While the sludge and pummel of noise rock is the roux that gets this album going, they’re not entirely unyielding with regard to adding other elements to the pot. There’s a primal dance that runs through several of the tracks, not so much in the club sense, more along the lines of working oneself into a trance for battle. And by all regards that seems to be where Gnod is headed with this. They’re eschewing subtlety and leaving that road for someone with more patience. It’s evident that they prefer to smack the populace awake and light a few fuses before it’s too late. Gotta find that at least a bit admirable. If you’re looking to soundtrack your civil disobedience, you’d do well to put Gnod on the speakers and let the volume knob fly.




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Gnod

Gnod have been increasingly harder to pin down over the years, wandering from rhythmic psych to desolate dub excursions and landing on the minimal electronic scrawl of last year’s Infinity Machines. So where does that leave them next? The clearest through line in all their work is an ever encroaching darkness and on Mirror that darkness is front and center. Packing in a lot more instrumentation than Infinity Machines this album finds solace in the strung wire post-punk drawn in black and grey shades that made Swans and PiL and Throbbing Gristle household names (depending on your household I guess). The album deals with mental illness and the increasing impact the presence of social media has in fostering schisms in personality and ego. Its a claustrophobic, anxious barrage that creeps as close as it can to the cliff without plummeting.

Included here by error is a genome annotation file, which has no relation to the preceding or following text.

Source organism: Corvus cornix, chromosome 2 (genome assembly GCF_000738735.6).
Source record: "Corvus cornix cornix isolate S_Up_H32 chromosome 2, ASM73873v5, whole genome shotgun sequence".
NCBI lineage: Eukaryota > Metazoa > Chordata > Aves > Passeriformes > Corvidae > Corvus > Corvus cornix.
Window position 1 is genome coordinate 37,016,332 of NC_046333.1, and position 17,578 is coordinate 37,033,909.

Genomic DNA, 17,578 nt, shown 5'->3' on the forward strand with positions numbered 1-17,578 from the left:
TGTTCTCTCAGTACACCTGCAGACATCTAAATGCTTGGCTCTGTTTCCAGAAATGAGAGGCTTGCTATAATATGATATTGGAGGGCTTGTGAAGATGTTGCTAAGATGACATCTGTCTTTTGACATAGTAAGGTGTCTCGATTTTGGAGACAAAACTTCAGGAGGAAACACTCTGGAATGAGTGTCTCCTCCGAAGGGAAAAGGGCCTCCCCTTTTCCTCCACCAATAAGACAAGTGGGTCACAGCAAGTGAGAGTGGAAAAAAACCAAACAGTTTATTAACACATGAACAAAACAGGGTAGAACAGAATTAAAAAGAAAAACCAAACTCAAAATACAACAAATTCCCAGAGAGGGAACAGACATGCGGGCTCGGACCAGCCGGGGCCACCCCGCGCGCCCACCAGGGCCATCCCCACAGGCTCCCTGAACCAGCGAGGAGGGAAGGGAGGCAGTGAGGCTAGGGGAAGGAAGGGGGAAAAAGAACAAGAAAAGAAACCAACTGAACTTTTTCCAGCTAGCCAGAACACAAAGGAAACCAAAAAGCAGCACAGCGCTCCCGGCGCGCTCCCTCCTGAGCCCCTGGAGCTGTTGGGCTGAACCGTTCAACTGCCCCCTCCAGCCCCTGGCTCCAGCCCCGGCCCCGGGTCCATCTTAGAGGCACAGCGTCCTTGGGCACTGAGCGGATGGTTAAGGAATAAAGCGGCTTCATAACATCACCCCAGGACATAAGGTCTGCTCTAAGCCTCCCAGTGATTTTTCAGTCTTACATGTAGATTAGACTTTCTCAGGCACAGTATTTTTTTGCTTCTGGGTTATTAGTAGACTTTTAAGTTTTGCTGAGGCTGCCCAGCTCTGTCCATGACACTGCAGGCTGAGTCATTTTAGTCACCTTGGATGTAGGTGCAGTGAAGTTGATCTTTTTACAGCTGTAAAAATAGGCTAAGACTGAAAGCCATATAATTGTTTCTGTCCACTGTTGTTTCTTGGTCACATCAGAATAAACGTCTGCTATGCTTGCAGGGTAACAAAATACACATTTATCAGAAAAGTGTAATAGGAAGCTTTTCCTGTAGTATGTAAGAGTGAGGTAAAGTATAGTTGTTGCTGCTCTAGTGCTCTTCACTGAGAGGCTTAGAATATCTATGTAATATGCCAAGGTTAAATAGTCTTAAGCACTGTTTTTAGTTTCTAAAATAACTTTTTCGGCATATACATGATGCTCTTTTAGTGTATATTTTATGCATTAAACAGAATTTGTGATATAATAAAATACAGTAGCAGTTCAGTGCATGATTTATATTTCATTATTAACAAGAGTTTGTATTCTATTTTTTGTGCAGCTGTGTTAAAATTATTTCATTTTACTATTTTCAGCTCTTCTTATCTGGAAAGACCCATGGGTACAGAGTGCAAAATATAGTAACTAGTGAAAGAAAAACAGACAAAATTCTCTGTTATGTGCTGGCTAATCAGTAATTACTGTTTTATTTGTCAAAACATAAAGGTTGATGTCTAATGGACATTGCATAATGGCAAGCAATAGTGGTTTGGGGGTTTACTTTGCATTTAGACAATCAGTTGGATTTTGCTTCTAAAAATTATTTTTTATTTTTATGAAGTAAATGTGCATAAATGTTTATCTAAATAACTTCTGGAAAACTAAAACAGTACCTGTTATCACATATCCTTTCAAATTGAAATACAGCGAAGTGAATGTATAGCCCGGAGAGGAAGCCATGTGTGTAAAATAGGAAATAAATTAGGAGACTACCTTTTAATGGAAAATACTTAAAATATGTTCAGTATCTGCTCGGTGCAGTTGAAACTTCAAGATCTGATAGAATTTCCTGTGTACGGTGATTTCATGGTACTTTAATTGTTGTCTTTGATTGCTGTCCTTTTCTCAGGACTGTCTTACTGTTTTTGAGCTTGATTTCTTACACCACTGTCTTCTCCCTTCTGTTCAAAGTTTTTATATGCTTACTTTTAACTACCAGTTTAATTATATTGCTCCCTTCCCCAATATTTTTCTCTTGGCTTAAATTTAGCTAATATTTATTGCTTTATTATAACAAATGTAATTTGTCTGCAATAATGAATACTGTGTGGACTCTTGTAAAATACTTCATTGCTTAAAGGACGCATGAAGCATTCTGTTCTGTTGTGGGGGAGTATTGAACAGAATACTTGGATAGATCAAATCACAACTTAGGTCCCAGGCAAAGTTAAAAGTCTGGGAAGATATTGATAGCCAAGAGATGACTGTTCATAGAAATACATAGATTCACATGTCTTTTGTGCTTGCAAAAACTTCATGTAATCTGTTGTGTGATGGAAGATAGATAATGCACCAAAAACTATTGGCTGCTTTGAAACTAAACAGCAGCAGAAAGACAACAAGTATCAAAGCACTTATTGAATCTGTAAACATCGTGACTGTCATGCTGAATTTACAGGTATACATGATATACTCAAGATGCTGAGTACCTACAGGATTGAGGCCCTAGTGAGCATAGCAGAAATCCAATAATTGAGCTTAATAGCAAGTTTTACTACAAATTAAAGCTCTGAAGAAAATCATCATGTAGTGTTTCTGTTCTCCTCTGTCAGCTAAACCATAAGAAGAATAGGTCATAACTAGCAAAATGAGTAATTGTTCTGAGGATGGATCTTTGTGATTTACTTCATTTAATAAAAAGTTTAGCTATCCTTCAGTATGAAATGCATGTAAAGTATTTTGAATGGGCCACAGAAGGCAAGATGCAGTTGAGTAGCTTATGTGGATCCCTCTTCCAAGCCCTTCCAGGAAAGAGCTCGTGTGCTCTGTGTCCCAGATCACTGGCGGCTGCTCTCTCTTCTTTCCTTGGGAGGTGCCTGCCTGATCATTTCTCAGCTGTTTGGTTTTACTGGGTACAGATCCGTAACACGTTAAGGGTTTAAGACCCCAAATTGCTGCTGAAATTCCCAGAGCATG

The album packs its oil caked pummel into just three tracks but each of those three build to an increasingly desperate plateau. By the closing track’s 18+ minute mind scratch, its hard not to spend the rest of the day wrestling with anxiety, feeling the walls close in and praying for rain. This is certainly about the bleakest set I’ve heard from Gnod, but there’s something comforting in its clangorous gnash. It feels like fighting, like pushing against the walls that have been imposed by unseen hands and in that regard Gnod have created a bit of a hopeful album as well.